by Ted Kooser
Slap of the screen door, flat knock
of my grandmother's boxy black shoes
on the wooden stoop, the hush and sweep
of her knob-kneed, cotton-aproned stride
out to the edge and then, toed in
with a furious twist and heave,
a bridge that leaps from her hot red hands
and hangs there shining for fifty years
over the mystified chickens,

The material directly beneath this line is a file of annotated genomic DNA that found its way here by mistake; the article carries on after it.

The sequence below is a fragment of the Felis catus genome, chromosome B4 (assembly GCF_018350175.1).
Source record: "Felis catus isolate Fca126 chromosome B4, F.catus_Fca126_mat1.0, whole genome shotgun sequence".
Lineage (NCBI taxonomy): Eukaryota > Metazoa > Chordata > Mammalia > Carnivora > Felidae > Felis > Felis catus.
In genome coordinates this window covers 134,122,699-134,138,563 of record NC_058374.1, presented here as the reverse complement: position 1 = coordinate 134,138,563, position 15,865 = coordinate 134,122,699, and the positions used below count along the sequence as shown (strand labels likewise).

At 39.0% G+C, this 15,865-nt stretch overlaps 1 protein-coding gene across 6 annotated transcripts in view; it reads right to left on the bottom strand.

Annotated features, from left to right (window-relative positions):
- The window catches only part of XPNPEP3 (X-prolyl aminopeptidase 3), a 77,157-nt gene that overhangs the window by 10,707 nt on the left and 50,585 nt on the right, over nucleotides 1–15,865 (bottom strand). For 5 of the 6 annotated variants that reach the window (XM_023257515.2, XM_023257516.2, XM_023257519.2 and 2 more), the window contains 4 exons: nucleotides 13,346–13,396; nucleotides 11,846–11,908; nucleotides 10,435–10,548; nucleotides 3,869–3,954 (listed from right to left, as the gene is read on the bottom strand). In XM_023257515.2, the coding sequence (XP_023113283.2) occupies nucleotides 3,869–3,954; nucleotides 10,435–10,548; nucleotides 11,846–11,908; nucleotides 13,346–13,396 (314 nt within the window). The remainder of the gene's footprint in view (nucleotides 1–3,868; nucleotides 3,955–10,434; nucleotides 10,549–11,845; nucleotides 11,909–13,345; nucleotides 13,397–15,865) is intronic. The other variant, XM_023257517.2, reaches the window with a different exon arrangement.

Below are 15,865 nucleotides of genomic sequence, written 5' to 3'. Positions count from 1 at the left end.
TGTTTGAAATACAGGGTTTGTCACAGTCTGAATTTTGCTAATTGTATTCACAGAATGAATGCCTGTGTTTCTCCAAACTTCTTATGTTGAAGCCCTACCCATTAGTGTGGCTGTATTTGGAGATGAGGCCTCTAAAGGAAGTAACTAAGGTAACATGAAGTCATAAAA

over the swaying nettles, the ragweed,
the clay slope down to the creek,
over the redwing blackbirds in the tops
Each time I go outside
the world is different.
This has happened all my life.
The clock stopped at 5:30
for three months.
Now it's always time to quit work,
have a drink, cook dinner.
"What I would do for wisdom,"
I cried out as a young man.
Evidently not much. Or so it seems.
Even on walks I follow the dog.
perhaps we work too hard
at being remembered.